How often is foresight (or the lack of it) the weakest link in an organization?
There are always constraints that limit an organization’s progress. Eliyahu M. Goldratt brought this idea to management science in his “Theory of Constraints”. And one constraint is the “weakest link” for an organization. The bottleneck created when packaging equipment runs more slowly than the production line is a common example.
Constrained foresight is a bottleneck
Often the constraint is embodied in the organization's policies and paradigms (see: LINK). Engrained beliefs or habits restrict fresh thinking and thwart change. Foresight may be the victom.
What limits foresight? Low tolerance for talk about the future, a lack of awareness of its value, and insufficient time spent constrain foresight. People in organizations are busy and stressed. Leaders rarely reward people for breaking away from their “real work” to explore change.
Insufficient foresight harms an organization’s ability to change, its capacity for product/service/brand innovation, and the quality of its strategymaking. The organization flies blind into the future.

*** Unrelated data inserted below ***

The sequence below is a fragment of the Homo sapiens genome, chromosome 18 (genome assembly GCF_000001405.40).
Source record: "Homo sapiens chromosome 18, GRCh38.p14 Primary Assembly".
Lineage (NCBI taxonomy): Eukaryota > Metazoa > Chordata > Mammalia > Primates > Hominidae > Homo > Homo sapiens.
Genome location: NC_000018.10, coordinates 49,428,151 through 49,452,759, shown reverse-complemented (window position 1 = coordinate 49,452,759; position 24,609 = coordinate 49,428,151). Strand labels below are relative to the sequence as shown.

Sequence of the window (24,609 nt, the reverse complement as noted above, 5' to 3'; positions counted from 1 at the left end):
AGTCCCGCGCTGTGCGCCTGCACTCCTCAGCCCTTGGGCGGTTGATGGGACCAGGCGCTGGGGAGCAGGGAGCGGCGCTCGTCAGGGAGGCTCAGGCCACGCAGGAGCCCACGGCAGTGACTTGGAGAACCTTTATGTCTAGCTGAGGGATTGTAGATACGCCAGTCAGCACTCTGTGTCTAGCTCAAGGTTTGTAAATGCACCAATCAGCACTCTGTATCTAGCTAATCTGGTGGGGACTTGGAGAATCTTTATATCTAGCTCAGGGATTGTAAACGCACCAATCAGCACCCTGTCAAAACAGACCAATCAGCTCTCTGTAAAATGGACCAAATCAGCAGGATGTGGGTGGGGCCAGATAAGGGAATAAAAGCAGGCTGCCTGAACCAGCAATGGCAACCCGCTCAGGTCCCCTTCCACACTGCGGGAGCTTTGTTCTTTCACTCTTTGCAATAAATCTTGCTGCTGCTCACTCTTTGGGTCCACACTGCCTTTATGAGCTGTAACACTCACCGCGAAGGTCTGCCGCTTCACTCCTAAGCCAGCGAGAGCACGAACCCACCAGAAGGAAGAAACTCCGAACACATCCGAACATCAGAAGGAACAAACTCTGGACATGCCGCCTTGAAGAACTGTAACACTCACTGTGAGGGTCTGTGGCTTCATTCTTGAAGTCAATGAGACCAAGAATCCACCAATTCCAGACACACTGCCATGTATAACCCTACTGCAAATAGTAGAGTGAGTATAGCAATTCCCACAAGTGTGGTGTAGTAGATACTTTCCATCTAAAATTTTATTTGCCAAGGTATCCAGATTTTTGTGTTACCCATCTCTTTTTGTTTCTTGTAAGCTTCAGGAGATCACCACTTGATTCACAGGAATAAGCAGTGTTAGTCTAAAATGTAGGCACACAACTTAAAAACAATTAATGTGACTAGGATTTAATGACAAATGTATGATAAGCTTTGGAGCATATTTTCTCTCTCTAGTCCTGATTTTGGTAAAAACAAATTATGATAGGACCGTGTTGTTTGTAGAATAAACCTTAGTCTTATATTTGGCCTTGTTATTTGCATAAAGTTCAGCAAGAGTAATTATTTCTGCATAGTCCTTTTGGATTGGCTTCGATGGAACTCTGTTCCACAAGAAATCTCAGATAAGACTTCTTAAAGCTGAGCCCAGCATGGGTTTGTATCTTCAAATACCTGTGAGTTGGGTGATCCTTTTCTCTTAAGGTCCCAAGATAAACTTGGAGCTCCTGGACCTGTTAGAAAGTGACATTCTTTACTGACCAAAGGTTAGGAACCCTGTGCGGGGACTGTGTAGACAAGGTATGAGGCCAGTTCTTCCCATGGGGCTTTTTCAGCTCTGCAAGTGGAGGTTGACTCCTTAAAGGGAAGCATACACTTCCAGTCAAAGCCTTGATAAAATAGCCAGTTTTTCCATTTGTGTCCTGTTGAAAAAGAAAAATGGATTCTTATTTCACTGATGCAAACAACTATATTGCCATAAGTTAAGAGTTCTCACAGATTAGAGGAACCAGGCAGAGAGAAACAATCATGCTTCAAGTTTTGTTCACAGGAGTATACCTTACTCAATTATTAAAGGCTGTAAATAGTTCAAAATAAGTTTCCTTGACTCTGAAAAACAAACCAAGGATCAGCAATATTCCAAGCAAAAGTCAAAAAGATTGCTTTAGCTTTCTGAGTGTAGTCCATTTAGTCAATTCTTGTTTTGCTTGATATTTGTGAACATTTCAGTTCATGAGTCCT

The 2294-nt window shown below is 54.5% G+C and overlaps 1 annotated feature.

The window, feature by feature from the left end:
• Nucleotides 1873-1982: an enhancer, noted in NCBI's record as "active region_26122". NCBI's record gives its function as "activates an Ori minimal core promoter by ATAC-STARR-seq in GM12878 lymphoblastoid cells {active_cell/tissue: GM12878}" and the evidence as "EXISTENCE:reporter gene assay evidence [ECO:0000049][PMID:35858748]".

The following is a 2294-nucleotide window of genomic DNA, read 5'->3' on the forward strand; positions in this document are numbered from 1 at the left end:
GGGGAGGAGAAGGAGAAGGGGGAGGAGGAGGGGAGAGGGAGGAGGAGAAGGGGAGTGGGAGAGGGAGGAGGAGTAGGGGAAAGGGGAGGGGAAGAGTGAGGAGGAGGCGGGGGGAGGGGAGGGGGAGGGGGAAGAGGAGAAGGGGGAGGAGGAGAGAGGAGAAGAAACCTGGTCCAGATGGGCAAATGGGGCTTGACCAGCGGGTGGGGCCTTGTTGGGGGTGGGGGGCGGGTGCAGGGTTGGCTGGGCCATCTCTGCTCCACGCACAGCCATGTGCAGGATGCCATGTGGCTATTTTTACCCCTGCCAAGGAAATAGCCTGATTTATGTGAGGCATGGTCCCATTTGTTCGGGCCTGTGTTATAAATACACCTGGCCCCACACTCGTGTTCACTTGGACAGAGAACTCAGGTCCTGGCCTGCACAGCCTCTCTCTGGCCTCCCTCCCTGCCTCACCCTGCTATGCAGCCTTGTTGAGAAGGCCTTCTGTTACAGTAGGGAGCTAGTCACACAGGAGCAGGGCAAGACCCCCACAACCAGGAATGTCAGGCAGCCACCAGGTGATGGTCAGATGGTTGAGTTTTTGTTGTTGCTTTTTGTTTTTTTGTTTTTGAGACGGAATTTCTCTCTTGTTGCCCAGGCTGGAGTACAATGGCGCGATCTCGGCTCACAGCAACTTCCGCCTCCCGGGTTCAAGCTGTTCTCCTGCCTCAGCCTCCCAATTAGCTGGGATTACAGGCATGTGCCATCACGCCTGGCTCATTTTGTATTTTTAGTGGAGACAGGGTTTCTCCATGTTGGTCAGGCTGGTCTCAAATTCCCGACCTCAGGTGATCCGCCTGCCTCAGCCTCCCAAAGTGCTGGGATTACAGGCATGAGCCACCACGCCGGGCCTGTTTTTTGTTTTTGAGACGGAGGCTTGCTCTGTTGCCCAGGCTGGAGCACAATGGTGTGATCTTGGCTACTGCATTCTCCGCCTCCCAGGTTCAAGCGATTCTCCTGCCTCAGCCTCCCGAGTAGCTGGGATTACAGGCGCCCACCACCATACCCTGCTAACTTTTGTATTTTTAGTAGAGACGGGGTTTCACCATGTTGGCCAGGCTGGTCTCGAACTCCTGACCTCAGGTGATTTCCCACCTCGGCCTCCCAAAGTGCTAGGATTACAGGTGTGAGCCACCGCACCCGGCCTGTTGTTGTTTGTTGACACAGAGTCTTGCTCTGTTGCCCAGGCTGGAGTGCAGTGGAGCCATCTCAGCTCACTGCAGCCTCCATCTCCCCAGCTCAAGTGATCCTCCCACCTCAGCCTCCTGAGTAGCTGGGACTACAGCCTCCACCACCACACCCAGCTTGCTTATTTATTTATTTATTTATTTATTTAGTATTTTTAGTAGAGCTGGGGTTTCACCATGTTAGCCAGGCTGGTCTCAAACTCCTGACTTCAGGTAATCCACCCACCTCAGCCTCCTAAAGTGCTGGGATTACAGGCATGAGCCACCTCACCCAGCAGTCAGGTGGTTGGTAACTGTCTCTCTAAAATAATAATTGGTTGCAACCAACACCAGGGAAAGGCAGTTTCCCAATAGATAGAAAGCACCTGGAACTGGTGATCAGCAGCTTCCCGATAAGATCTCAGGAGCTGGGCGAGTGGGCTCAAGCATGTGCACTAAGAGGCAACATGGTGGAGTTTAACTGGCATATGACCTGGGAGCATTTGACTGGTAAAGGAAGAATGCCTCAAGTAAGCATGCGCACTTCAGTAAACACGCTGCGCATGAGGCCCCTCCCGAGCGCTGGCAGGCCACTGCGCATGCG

Five things you can do about it:
1. Acknowledge the value and unmet need for foresight. This means building a constituency for futures discussions and for including views 5 or 10 years out in strategic discussions.
2. Find forward-thinking people in the organization that can connect with each other, collaborate, and extend thinking into the future. They can meet ad hoc, or better, regularly for futures discussions.
3. Add futures thinking to your diet. Others are doing valuable work for you, free. Follow bloggers and news feeds that curate and interpret trends and discover leading edge change. And pay it forward—share what you find with your colleagues, and tell them why it’s important.
5. Convene cross-functional groups to assess the organization’s systems for their futures-readiness. An outside futurist can bring the tools and instincts you need to make sure these discussions keep to a longer view. (Call me! 202-271-0444 and firstname.lastname@example.org)